SB: What was the best piece of advice you ever received?
TPS: Be yourself, and don’t try to be someone you’re not. When I made the leap from stay-at-home Mom to the working world, I had a lot of self-doubt about whether I could really do this. I learned to trust who I am, even in my doubts. The best thing I could do was to continue to just be true to myself and know that eventually the rest will fall into place.
SB: What advice would you offer to someone starting his or her business career?
TPS: Do what works for you. There is a lot of advice out there, but you must decide what’s best for you even if that is different from what works for everyone else. If you are motivated and passionate enough about what you’re doing and where you want to be, things will work out when you stay true to yourself.
SB: What does success look like to you?
TPS: In the real estate business, success is a numbers game. You can measure your place in the market, and your performance in sales. I measure success in other ways, and perhaps am most honored by the fact that I was selected by my peers as Realtor of the Year twice in my career. I always approach my work fairly and honestly and try to think of other people more than myself. In real estate, these are some of the biggest purchases of a person’s lifetime. It is about so much more than money.
SB: What is something no one would guess about you?
TPS: I was really into cars when I was younger. I worked at Clinton Auto Parts, and I know my way around an auto body shop. My Dad owned an auto body shop when I was growing up so I learned how to install vinyl tops, sand and mask off cars for painting.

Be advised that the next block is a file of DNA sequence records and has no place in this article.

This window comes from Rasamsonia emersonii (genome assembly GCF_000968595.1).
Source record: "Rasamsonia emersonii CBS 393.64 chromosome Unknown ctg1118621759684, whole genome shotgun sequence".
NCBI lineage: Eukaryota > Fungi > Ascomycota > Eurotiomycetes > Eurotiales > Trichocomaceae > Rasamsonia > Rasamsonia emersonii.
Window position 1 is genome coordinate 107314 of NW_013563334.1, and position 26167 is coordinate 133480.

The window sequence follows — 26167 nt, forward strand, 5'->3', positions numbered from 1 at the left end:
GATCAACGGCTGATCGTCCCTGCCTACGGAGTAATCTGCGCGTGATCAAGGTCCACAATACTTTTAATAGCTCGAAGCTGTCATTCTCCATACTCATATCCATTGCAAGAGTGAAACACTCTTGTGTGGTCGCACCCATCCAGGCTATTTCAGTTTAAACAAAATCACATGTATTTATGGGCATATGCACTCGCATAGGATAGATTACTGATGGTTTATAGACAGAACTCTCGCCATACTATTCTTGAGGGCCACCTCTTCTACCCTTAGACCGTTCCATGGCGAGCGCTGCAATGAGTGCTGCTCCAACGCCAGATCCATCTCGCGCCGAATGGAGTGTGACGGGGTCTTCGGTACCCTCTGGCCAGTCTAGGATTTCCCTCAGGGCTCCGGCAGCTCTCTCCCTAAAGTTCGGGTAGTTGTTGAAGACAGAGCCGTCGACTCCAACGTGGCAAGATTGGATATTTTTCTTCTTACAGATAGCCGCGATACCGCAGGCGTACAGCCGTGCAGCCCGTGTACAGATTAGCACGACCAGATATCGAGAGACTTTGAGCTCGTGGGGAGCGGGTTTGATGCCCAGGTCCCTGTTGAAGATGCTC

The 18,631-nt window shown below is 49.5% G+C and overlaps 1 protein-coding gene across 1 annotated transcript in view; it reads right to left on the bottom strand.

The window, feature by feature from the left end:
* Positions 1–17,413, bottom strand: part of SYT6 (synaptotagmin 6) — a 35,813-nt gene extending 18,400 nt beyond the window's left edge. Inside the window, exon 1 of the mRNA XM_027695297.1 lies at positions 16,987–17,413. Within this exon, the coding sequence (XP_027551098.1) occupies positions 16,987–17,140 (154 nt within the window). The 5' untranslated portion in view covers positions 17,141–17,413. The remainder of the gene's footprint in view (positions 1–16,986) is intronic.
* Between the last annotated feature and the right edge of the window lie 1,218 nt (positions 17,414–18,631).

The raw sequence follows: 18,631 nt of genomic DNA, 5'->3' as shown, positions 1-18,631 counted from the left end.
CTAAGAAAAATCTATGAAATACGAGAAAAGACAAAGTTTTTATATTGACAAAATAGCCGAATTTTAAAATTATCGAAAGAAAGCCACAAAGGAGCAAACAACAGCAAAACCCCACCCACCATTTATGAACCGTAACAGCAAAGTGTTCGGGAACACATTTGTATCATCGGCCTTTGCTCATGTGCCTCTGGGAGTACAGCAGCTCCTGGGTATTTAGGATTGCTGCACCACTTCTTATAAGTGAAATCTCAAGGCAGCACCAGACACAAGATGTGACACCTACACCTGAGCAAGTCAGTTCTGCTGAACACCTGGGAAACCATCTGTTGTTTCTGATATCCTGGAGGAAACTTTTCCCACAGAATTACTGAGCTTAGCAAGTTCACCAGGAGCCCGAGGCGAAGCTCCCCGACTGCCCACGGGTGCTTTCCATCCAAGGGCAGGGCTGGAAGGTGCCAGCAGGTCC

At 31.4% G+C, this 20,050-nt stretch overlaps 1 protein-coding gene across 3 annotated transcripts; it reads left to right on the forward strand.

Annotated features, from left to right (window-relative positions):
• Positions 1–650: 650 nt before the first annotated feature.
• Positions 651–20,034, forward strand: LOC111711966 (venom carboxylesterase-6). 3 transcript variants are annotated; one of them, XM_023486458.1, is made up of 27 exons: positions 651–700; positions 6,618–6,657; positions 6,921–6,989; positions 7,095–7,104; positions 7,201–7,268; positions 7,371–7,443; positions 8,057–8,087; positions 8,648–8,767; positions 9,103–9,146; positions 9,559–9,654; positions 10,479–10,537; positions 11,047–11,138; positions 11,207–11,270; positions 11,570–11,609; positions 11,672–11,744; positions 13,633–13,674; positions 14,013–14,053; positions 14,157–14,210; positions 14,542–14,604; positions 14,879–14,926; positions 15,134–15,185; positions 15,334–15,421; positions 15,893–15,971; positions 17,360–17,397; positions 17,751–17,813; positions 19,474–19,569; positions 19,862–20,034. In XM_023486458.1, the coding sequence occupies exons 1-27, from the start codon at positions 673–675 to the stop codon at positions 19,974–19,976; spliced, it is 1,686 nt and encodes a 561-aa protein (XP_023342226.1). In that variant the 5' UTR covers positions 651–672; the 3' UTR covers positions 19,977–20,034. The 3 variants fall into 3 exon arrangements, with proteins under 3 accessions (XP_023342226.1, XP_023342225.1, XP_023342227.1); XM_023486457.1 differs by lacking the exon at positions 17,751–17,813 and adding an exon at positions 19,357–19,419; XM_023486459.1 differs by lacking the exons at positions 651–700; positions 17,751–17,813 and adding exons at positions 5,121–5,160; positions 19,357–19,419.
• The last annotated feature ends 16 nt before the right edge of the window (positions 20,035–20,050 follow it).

SB: When you find yourself having an off day, what do you to do get back on track?
TPS: I am a retail therapy kind of person. When I need to reset, I try a little shopping first, and that usually helps me to feel better!
SB: How do you work with others in difficult situations?
TPS: This can happen often in real estate transactions where emotions run high. I start by reminding them that there are more people in the transaction than just them. We have to remember that we are all in the game together. I try to focus on the whole situation, not just one side or the other. A lot of it involves diffusing people’s emotions, and reminding myself of what the ultimate goal is. There’s a lot of stroking that goes on, but after 34 years I can usually come up with a good solution for all involved.
SB: What inspires you?
TPS: I’m inspired by little things like a couple buying their first house. They are typically so excited, their eyes just aglow with happiness. Helping them achieve their goals inspires me to keep going.
SB: What do you do in your free time?
TPS: I am around people a lot in my work so I try to get some alone time when I have a chance. We have a camp on Chazy Lake where I love to kayak with my camera in hand. I love to take photos. My late husband did not like to have his picture taken so we have very few photos of him. I learned how precious photos are and try to take as many photos as I can, as they mean so much more when they are all that you have left.